August 23, 1941

Sat., 8-23-1941, 9 P.M.

Dear Folksies:

Hi there! How are you? Fine, I hope, because I am. I’m starting to get used to this life now and don’t mind it as much as I used to. However, don’t think I don’t miss that swell home in Mpls. And oh what I could do to one of your suppers of porkchops & tomatoes, or goolash, or chicken, or pork roast, or macaroni salad, or chow mein, or lemon pie, or - well I could go on like this for quite a spell. They feed us pretty well down here, but not in the custom most of us are used to.

I was on k.p. all day today & just finished up at 7 bells. That’s 13 continuous hours of work, with only time out to eat our meals. My legs are pretty tired tonight, but I’m not a bit sleepy. So here I am sitting in the library of the Service Club until all hours (10:30 P.M. at the latest). Boy am I having a rip snortin’ Saturday nite sitting here writing a letter with Vince. I’ll probably have a bit of a hangover in the morning tho, because in a few minutes Vince & I are going to sneak down into the fountain for a short soda. It surely is a dissipated life we soldiers lead down here; in bed every single nite between 10 & 11 P.M.

As yet I haven’t been outside the fort since coming here a month ago. But next weekend is a long one because of Labor Day, so I think some of us that are free from special duty, are going to take a trip in to town. There isn’t much to do in Fayetteville, according to those that have been in, but it will be a change of scenery at least. We were going to take a trip to the coast over next weekend, but when they told us that the U.S. wasn’t going to “kick in” until Sept. 2, this idea was promptly knocked into a big ole cocked hat. We do, however, plan to make that trip in the near future.

Before I forget, thanks for the bathing trunks, I’ll make good use of them. I think this is a good time to answer some of the questions in your last letter. How did I catch the cold? Don’t know exactly, but I’m O.K. now & look back on my stay at the hospital (9 days) as a most pleasant experience. Must make it a point to go there again sometime – for a cold. Yes, I hear the news broadcasts. We have a radio in our barracks that was sent to one of the boys from home. Bob Coll is situated about a half a mile from our battery. He did come to see me while I was sick but I guess I told you that in my last letter. I still come over here to the Service Club just about every nite. Sometimes I come to write letters & sometime just to read in the library. Vince usually meets me here & once in a while we have a game of checkers. They just put in a new loudspeaker system here, & we have amateur programs almost every evening. You should hear some of these boys sing! Some are corny, of course, but the majority of them are really good.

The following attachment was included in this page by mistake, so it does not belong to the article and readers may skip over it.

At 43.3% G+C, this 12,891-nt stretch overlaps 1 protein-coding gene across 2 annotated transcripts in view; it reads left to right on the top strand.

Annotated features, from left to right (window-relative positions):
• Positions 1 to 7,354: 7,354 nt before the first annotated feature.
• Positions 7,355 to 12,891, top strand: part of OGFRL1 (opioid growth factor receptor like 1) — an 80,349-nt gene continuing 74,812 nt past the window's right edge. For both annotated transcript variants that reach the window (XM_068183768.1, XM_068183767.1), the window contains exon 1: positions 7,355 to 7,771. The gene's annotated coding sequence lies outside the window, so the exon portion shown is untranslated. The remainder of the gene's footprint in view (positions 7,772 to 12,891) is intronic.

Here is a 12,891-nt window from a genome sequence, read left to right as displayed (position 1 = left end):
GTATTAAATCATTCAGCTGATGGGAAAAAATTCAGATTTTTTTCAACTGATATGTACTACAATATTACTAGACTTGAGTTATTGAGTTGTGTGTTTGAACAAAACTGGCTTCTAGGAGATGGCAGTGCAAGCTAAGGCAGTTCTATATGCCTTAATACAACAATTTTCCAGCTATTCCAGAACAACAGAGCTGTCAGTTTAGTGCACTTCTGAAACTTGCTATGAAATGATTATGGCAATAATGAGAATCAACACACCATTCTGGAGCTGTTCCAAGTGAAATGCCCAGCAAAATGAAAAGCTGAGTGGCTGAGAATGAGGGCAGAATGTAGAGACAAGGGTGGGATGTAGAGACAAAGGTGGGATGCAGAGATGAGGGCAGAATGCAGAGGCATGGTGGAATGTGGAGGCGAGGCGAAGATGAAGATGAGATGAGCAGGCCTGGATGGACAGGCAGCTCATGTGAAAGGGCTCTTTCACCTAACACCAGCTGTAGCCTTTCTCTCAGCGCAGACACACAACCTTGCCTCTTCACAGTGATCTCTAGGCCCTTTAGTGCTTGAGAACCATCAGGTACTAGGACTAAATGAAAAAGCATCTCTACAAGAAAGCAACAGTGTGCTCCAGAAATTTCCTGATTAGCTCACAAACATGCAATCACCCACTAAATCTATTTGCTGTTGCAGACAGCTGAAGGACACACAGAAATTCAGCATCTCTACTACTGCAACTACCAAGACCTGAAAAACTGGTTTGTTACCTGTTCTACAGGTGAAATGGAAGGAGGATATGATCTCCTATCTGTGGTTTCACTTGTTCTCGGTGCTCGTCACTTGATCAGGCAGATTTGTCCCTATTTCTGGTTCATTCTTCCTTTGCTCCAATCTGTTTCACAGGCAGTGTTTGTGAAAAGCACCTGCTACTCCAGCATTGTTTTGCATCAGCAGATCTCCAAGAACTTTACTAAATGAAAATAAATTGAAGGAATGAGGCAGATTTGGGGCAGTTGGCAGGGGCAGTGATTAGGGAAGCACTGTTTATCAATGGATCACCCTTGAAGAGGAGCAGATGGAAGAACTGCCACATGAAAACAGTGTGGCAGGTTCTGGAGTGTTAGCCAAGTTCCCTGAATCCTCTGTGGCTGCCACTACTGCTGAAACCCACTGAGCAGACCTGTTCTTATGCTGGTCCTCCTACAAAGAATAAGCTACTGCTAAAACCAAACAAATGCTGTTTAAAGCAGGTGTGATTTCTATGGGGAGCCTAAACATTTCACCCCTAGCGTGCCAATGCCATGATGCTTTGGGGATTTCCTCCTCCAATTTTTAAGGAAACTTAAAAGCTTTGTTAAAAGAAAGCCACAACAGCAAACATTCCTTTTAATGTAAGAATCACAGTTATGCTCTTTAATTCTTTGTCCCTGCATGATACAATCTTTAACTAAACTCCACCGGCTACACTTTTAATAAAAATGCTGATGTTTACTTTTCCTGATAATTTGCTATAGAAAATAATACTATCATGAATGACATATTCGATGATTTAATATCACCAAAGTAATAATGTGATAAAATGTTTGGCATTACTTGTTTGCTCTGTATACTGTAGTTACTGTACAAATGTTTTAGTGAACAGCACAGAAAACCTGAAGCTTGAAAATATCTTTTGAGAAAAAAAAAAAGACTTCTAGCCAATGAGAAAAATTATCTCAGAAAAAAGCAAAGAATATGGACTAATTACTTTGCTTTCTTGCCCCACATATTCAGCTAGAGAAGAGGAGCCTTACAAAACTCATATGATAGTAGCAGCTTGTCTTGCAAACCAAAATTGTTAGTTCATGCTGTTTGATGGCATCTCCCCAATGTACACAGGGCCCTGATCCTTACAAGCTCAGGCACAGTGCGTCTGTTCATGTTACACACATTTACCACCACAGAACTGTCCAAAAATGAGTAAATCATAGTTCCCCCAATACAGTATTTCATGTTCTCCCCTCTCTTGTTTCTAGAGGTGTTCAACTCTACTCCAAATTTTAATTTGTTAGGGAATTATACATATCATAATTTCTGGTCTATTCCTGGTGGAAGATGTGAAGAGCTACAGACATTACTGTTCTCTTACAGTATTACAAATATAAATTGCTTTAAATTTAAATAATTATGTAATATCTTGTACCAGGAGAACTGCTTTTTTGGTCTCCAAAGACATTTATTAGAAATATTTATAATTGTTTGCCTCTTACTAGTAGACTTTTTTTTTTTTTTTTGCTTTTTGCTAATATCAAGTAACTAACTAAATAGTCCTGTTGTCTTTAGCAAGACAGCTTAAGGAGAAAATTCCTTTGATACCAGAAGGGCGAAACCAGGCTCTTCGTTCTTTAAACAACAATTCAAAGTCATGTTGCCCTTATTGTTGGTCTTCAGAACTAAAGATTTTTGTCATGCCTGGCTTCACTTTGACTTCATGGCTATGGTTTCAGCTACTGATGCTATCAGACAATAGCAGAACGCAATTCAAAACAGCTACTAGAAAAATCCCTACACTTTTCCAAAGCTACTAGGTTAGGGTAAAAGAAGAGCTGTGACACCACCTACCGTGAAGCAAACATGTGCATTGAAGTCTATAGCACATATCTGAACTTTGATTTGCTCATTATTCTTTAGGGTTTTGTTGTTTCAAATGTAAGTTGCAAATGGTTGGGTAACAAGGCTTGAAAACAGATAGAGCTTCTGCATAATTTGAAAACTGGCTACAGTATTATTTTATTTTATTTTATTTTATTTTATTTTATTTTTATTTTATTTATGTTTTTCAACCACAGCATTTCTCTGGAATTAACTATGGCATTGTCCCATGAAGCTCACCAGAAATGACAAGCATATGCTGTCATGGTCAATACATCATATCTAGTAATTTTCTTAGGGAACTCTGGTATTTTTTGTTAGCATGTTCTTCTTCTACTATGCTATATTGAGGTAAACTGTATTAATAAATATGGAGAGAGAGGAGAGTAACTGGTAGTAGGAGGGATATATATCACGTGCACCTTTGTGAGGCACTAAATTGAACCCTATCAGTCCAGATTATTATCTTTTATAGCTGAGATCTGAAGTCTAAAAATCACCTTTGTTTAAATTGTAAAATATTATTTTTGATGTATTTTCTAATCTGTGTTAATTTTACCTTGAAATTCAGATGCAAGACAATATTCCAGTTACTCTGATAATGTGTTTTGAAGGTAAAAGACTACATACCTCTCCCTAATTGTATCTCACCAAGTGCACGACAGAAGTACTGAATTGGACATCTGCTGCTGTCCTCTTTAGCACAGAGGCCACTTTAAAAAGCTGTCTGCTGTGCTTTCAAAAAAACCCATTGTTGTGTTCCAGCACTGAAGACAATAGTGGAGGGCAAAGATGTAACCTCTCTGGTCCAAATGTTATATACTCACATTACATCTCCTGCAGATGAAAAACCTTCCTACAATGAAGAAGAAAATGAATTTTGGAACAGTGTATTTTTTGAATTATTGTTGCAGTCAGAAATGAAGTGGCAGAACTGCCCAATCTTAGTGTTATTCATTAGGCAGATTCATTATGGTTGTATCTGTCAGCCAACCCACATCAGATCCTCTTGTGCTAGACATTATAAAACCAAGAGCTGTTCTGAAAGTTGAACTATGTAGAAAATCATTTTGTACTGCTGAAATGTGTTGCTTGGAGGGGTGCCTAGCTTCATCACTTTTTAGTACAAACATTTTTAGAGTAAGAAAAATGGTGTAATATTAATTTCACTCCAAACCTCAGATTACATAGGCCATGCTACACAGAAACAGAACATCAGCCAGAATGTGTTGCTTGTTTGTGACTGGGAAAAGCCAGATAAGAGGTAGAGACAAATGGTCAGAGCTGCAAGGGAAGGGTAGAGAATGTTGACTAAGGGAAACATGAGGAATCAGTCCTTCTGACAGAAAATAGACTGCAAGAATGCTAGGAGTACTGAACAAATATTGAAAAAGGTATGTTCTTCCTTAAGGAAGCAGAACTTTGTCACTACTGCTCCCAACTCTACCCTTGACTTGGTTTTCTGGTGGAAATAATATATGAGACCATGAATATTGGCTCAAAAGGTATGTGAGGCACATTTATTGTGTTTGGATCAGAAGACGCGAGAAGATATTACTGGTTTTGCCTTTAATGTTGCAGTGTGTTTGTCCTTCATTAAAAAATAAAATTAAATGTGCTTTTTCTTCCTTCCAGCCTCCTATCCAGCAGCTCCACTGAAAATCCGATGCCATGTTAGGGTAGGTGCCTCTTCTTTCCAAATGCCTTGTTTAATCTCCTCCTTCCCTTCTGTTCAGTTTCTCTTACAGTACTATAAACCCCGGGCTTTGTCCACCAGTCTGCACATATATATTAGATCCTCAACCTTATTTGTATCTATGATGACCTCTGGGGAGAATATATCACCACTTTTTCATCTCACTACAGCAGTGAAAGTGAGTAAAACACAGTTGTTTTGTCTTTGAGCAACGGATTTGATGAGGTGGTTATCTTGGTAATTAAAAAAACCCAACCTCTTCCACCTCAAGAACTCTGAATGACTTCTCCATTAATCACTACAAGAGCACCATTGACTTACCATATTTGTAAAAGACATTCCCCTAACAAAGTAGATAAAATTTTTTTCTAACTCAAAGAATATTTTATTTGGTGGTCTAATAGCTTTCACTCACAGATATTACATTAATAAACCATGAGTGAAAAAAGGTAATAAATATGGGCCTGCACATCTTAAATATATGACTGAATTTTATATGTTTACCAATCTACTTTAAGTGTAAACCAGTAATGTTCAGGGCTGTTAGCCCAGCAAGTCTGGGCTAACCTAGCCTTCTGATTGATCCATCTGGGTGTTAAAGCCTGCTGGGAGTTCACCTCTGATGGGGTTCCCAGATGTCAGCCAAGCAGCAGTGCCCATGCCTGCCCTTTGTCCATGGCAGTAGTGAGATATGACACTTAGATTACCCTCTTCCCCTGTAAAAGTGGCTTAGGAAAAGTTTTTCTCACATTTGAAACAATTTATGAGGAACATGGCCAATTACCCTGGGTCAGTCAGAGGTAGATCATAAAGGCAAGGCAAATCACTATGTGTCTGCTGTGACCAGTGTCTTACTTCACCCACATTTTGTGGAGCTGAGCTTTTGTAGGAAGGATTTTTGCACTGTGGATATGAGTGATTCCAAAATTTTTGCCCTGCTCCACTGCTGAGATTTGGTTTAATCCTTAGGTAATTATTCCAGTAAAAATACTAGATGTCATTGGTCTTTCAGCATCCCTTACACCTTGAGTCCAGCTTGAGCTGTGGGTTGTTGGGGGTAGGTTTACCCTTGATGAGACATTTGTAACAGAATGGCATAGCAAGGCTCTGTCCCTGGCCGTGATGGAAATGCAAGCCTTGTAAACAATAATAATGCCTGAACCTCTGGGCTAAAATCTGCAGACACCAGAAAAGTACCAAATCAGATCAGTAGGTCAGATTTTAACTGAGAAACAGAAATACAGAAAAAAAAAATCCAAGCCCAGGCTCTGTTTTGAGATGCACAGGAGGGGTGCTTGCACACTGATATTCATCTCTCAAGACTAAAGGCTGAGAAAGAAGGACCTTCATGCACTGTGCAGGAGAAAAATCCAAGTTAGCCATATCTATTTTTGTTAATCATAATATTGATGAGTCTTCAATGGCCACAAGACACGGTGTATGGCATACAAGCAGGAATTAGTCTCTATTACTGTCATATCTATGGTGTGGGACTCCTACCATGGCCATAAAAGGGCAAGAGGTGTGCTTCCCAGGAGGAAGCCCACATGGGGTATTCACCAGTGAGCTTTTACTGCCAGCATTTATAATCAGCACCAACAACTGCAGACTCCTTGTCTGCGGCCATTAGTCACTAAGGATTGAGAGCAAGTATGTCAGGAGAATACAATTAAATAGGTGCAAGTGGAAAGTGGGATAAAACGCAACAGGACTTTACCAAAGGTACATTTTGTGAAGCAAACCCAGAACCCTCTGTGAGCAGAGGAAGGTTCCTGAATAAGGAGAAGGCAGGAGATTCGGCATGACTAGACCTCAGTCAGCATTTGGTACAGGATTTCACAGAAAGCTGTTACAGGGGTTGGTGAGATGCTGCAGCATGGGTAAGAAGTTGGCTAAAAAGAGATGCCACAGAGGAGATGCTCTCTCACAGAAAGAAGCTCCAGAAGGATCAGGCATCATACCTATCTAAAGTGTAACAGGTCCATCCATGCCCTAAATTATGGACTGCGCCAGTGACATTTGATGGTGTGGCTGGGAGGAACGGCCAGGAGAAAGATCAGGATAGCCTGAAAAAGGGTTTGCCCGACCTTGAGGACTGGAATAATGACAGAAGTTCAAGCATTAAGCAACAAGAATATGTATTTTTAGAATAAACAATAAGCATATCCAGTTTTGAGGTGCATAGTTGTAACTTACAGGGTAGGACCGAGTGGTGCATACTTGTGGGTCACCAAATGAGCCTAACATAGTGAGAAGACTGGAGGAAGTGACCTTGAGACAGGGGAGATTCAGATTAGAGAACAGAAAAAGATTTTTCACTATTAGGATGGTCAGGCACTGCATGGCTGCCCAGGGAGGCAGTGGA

So Gayle & Platt are getting pretty thick are they? Bert’s really a fine fellow so you can tell the Osens that this affair has my official sanction. Marian writes me all the news from the office but somehow she must have missed this bit of gossip. I get a letter from Marian about every 3 or 4 days. She writes very nice letters & has beautiful handwriting. I answer them promptly too. I have to try to stay in that league until I get back home. You know I always did sorta favor blonds.

Let’s get back to army life. Last Wed. our whole battery went out in trucks to the rifle range. We were out there (about 8 miles from our regt. Area) from 5:30 A.M. to about 5:00 P.M., shooting our 30-30 caliber Springfield rifles. They brought the chow out to us at noon by trucks. In the morning I was stationed in the pit setting targets. They were shooting right over our heads, but, of course, it was perfectly safe cuz there was a high cement wall banked with sand between us & the marksmen. Every time a shell hit the targets above us it sounded like the crack of a 22 rifle. Then we had to haul down our targets & mark the spot where the bullet entered. We also had to signal them the value of the hit by holding up certain different colored discs. Here’s a rough cross section sketch of the range layout.

In the afternoon the boys who had shot went into the pits & we came out to try our luck with our rifles. Boy what a racket we made when the officer yelled “commence firing.” There were 35 of us on the firing line at one time. We fired 35 rounds of ammunition from 5 different positions. Those guns have about the same kick as a 12 ga. Shotgun. Some of the boys came away with black eyes, & some swollen lips, & plenty of them with sore shoulders. My score was a little above average but I hope to do better next time when I won’t be quite as nervous.

Well, they’re going to close the place up on me (Service Club) so I had better say goodnite. Write me often. I’m still lonesome you know.

Love, Dorance

P.S. Daddy, how’s your golf game? Par?

P.S. Write “3rd platoon” in lower left corner of letters to me.

Christian Olsen